Nike and Clemson, Disney, Fox, Hulu and the Hollywood Blacklist
There are three, important things in athletic apparel partnerships with colleges and universities. First, length and amount, as most are exclusive agreements stating how much the university gets paid and for how long. Second, merchandise sales performance and how sales can change existing obligations to the agreement through renegotiation, increased payment or apparel coming from the sponsor. Third, control over design, intellectual property and royalties on apparel.
Well, Clemson and Nike, through their extended partnership agreement on apparel for the university’s athletic programs, just demonstrated all three tenants of sports sponsorship contract drafting. The result of increased merchandise sales (no doubt due to Clemson’s recent Division 1 football dominance in the Atlantic Coast Conference) landed Clemson more money, more apparel and more royalties. With two years remaining on the existing agreement, the new agreement will extend that partnership through the 2027-28 academic year and Nike will provide the Clemson Athletic Department $58 million in apparel allowances, direct cash payouts and royalties.
In a recent Hollywood Reporter interview with Disney executive Ricky Strauss, who was given creative oversight of the in-development Disney streaming service, Strauss shed some light on the company’s plans for its newly-acquired and to-be-developed content. Basically, Disney will stream its family-oriented content on the Disney platform, leaving many to assume Hulu would stream the Fox content since Fox’s content is not family-friendly like Disney and Disney now owns Fox’s 30% stake in Hulu along with its own 30% stake (that is 60% for the math geniuses out there). Disney, like Netflix, Amazon and others, will also develop original content with the possibility of direct-to-consumer/platform options. As for pricing, between Netflix, Amazon and Hulu, the monthly prices for those three services is still less than basic cable with room to spare. Furthermore, T-Mobile offers free Netflix for some account holders, while Sprint offers the same with Hulu (limited commercials) through its Unlimited plan, while interestingly enough T-Mobile, Sprint and Nokia are now one company. Disney probably saw that market opening and decided to make its own streamer with its own content to skip the middle man and reach customers directly.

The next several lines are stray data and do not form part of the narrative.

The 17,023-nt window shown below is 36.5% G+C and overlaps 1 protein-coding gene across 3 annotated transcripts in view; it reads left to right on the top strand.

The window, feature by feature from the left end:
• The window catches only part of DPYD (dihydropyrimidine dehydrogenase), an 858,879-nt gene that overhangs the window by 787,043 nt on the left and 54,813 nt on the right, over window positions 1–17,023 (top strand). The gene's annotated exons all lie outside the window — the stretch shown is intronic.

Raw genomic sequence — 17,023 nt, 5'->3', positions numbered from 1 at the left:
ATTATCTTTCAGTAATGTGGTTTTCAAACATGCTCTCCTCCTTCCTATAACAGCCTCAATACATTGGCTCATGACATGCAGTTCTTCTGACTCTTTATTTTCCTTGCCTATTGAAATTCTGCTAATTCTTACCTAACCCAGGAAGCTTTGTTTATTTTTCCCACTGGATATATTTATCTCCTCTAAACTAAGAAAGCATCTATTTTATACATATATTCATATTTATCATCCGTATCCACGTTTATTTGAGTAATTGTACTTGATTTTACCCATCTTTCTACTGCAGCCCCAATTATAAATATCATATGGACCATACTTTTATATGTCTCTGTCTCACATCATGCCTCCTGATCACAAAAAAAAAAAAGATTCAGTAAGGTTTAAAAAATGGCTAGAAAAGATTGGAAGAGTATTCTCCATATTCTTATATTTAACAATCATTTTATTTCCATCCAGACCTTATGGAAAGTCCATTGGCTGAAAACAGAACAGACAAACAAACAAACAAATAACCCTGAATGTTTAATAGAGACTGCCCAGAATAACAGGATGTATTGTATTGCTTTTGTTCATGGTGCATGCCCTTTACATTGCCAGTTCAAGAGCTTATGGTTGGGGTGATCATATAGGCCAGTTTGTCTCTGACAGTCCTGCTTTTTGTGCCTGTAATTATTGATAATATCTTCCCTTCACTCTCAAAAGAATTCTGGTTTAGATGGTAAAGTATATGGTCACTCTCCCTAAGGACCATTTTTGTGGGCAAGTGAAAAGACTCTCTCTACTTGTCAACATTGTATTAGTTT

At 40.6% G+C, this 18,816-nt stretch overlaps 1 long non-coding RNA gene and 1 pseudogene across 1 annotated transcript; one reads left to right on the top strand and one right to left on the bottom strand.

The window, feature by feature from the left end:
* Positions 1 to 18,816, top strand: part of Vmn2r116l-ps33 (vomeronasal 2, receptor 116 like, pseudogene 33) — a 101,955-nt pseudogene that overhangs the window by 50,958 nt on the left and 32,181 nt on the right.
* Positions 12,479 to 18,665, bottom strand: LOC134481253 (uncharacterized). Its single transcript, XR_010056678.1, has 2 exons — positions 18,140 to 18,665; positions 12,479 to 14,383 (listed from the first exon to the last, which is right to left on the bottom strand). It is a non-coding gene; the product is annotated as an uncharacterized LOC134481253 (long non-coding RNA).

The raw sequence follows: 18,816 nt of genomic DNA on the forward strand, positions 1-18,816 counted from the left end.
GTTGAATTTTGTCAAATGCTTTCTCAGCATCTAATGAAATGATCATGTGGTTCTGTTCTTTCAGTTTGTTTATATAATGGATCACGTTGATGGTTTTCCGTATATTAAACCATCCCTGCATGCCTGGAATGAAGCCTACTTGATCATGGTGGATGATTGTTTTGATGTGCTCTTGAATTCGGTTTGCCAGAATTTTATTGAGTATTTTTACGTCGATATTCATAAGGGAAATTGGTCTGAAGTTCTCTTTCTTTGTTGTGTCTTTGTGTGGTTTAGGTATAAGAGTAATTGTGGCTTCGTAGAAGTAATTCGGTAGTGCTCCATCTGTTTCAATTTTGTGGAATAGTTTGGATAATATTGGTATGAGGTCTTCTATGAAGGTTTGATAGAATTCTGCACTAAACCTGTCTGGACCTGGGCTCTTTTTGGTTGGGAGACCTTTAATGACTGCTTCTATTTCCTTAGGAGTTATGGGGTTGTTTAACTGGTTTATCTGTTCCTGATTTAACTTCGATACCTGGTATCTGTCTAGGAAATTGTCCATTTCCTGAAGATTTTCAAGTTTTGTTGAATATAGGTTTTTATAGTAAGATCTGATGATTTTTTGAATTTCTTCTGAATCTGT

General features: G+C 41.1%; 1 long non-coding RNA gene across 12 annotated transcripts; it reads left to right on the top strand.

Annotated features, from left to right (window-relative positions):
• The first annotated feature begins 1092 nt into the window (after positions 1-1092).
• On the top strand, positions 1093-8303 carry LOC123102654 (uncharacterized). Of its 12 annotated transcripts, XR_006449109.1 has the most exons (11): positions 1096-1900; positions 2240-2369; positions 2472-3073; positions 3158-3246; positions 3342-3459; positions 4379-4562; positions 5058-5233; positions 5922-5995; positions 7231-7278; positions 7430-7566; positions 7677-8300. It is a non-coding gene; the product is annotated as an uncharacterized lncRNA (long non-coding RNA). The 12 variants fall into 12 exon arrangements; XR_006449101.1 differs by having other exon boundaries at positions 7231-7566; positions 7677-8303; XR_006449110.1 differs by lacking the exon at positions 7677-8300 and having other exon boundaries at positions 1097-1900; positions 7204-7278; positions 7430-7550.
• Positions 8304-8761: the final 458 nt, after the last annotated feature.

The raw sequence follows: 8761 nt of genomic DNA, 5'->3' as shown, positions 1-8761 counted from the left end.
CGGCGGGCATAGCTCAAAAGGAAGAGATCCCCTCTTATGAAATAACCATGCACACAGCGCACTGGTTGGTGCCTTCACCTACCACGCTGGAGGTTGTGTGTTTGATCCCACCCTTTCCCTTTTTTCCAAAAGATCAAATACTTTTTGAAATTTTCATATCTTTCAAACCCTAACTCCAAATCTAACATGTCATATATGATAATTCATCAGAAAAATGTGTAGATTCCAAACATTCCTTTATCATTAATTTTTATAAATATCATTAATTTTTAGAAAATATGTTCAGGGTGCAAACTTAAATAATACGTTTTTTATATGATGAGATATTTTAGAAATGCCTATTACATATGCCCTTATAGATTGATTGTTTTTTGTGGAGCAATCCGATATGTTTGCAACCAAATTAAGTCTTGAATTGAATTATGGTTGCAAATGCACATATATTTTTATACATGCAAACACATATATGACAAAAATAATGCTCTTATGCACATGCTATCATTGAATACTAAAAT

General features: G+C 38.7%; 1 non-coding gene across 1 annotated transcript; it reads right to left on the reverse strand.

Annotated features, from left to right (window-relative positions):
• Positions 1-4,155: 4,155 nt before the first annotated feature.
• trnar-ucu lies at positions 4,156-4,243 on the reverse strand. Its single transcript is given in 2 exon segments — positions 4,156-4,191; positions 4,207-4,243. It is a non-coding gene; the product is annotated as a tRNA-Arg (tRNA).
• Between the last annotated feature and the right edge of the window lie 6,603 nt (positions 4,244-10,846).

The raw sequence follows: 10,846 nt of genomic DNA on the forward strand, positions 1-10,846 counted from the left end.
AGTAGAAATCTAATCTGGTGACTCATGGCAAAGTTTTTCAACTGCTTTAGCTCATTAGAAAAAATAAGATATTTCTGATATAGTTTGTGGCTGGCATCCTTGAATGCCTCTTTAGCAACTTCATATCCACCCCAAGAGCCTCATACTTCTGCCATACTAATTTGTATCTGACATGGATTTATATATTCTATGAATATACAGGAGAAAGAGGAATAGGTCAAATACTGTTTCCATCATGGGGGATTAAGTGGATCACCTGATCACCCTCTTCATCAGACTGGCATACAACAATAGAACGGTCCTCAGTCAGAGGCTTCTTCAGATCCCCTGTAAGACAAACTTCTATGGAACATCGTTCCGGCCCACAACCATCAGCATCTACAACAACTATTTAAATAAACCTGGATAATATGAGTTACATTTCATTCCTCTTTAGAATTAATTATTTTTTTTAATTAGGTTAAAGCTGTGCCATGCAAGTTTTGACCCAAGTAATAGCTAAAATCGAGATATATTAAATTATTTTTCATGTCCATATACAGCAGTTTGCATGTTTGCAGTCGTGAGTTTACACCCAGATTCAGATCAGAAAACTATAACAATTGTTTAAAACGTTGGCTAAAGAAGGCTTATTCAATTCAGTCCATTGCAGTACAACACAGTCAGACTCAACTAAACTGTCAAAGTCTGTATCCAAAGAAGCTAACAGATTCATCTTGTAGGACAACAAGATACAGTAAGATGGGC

Matters of the heart are one thing; matters of public opinion, another. And matters of free speech, yet another. Regarding matters of discernment, well, we humans are the only ones on earth who can utilize that brain feature. With anything, there is the matter of the heart, where our thoughts develop and are eventually spoken and maybe espoused. Then, there is the matter of discernment, what we do with that information and how we change and adapt.
Guardians of the Galaxy Director James Gunn is one of many in Hollywood and sports who have been exposed for sending offensive tweets. The first problem is, someone thought these tweets were okay to send. The next problem is, these tweets were sent. The final problem is, these tweets are often many years old. We need to have discernment about matters of the heart and whether the person matches the comment, today. The problem is, due process by law does not apply to thoughts and tweets in the world of public opinion, but we should all think twice before judging someone else, especially the companies who hire and fire, for discernment and employment-legal purposes.